Salmon seems to be the perfect food -- very tasty, high in protein and healthy Omega-3 fatty acids, and easy to prepare and cook. But as with every other overfished species in the sea, there simply aren't enough of them left in the wild to meet our growing demand. It seems that whenever humans really like a particular type of fish, that popularity guarantees a rapid decline in their population. In the Atlantic Ocean, wild salmon stocks have already been depleted and studies show that wild Pacific salmon stocks are also declining.
Humans have done this before with species like cod. Now the only way we can meet our voracious appetite for salmon is to farm them by "aquaculture." Amazingly, about 70 per cent of all the salmon we now eat are raised on fish farms. However, there are hidden costs of salmon farming that most consumers never see. Many people are not even aware that they are eating farmed salmon, let alone understand its many negative environmental impacts. I believe it's important for people to understand how what they eat is produced so they can make the best choices for their families and the environment.
Farmed salmon spend the majority of their lives in mesh net cages in the open ocean. Their waste and fecal matter flows freely into surrounding waters, often smothering the seafloor and the marine life there. A small salmon farm of 200,000 fish can produce as much fecal matter per year as a city of 62,000 people. But unlike cities and some land-based livestock farms, the waste from salmon farms is never contained or treated.
In addition to fecal matter, antibiotics and pesticides that are occasionally added into salmon feeds can also flow into surrounding waters and be consumed by wild salmon and other fish species that do not need to be medicated.
While salmon farms can do harm to any marine ecosystem where they are located, the most serious concerns arise on Canada's West Coast where the bulk of Canadian farmed salmon is produced. Ironically, salmon farms in British Columbia almost exclusively raise Atlantic salmon because these salmon grow better in crowded farm conditions.
Since Atlantic salmon are not native to the Pacific, when they escape from the mesh net pens they are an invasive species and can displace wild salmon species by reproducing and consuming their natural food supply. Between 1987 and 2008, over 1.5-million Atlantic salmon escaped into the Pacific Ocean from salmon farms in B.C. and thousands more continue to escape each year.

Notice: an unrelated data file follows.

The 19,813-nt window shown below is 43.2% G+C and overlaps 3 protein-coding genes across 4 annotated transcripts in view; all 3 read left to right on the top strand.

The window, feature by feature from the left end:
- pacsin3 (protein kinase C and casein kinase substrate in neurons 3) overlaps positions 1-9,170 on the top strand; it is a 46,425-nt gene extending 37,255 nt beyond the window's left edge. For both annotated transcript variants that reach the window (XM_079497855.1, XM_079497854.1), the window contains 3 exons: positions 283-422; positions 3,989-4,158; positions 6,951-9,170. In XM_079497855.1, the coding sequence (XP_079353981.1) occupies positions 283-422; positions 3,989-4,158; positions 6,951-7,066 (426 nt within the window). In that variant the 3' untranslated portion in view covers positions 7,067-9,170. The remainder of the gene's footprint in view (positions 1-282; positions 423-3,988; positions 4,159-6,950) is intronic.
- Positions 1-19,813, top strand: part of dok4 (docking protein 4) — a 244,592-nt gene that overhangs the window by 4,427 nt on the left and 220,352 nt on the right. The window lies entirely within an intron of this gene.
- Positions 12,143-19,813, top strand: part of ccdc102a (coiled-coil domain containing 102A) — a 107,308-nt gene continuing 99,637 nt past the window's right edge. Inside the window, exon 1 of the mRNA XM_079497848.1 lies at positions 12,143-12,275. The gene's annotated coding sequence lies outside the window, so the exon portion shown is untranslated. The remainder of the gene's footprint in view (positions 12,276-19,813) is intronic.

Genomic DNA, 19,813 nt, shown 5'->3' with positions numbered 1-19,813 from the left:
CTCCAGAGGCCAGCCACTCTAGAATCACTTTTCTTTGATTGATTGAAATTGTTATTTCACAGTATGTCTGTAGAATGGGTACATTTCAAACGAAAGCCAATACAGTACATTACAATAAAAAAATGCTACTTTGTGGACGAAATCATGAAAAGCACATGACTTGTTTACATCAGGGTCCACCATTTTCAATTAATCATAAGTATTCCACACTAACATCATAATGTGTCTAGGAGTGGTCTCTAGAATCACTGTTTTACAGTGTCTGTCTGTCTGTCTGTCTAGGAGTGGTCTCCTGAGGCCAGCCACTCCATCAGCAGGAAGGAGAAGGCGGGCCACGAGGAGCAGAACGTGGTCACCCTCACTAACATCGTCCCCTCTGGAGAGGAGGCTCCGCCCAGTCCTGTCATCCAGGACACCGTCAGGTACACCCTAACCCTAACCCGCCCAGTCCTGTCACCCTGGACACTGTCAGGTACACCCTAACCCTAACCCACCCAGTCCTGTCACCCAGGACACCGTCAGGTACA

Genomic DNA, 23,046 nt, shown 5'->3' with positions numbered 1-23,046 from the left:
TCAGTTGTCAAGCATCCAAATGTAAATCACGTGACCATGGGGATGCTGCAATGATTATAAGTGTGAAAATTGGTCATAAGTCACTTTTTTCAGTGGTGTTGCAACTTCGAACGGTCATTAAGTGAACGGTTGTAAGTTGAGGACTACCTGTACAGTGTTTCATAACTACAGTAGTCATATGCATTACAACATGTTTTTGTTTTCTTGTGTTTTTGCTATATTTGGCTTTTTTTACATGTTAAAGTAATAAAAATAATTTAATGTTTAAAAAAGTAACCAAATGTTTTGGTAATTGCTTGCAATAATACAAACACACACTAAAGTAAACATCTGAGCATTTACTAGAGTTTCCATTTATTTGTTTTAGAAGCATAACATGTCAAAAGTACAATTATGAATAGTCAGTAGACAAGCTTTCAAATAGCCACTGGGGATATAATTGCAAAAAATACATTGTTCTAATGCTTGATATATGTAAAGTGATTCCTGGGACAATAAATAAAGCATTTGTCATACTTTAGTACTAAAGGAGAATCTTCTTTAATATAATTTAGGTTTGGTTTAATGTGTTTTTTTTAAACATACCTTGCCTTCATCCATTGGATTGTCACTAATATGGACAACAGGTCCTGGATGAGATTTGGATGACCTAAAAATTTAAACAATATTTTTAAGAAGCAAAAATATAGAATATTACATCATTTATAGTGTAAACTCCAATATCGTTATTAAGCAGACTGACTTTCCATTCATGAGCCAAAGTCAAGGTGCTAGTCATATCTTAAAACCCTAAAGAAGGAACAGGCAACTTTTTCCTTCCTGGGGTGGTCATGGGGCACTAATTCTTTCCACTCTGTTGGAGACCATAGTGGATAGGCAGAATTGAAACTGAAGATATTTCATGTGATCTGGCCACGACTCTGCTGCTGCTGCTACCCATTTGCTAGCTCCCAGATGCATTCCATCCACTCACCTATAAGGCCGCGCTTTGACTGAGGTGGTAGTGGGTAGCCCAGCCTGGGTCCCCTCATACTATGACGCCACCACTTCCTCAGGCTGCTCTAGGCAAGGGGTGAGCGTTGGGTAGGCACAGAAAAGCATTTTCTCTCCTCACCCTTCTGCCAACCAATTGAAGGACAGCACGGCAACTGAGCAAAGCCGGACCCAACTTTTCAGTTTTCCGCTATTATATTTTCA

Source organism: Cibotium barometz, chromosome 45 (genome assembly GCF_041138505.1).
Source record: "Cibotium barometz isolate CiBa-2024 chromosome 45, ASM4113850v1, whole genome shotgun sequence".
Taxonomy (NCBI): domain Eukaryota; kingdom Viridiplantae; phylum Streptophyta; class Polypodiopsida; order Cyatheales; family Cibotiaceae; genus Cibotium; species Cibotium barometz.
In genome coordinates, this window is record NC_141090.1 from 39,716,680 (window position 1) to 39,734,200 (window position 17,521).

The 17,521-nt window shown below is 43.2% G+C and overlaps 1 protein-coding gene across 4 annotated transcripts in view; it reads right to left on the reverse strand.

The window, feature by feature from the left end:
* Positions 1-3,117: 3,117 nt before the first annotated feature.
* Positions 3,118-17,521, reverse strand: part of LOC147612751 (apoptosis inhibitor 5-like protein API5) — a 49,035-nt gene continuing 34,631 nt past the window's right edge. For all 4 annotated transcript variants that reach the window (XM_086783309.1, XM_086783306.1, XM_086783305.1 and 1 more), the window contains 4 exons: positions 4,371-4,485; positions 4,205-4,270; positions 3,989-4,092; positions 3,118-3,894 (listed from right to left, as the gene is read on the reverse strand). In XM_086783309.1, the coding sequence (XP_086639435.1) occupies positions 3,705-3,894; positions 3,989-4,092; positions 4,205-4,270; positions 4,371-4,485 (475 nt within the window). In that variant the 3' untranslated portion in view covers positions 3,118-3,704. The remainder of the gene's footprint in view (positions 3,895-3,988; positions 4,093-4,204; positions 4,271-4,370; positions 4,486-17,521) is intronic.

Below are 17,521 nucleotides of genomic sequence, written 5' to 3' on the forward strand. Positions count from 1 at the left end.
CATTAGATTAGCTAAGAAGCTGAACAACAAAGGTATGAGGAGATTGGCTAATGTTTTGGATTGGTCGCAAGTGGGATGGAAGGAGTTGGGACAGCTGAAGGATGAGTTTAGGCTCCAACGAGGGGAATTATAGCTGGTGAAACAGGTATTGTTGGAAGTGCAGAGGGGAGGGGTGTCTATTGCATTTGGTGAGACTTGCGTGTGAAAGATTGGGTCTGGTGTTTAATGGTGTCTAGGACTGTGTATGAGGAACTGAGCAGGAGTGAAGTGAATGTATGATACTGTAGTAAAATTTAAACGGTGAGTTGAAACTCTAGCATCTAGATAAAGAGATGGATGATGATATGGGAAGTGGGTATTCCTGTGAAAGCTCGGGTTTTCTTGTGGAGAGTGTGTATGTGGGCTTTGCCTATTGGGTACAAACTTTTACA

As water flows freely in and out of salmon pens, it also means that parasites, diseases and viruses can easily be transferred between wild and farmed populations. While salmon farmers claim to have control over the spread of diseases, indications are that they are not fully capable of controlling infections.
The biggest concern now is the possibility of farmed Atlantic salmon spreading a foreign Atlantic salmon disease known as ISA into wild Pacific salmon populations. The same Norwegian companies that operate in Canada have already spread ISA to Chile, nearly collapsing the entire salmon farming industry in the country. However, Chile does not have wild salmon. If ISA ever spreads into wild Pacific salmon populations in Canada, the results could be even more devastating for both the wild Pacific salmon stocks and marine ecosystems.
Wild Pacific salmon are simply too valuable to Canada and the entire coastal B.C. ecosystem to take any risks which could endanger this critical resource. Coincidentally, the same government department that is responsible for preserving wild salmon is also responsible for promoting farmed salmon. Since many of the farms are foreign owned, mainly by Norway, Canadians have an interest in what happens to our resources.
Thankfully, there is a solution to these problems: simply move open-ocean salmon farms onto land-based closed containment systems. The technology already exists, but the industry is reluctant to make this significant shift due to the massive, one-time capital outlay needed to convert. But some smaller-scale entrepreneurs are already proving that closed containment is working very well.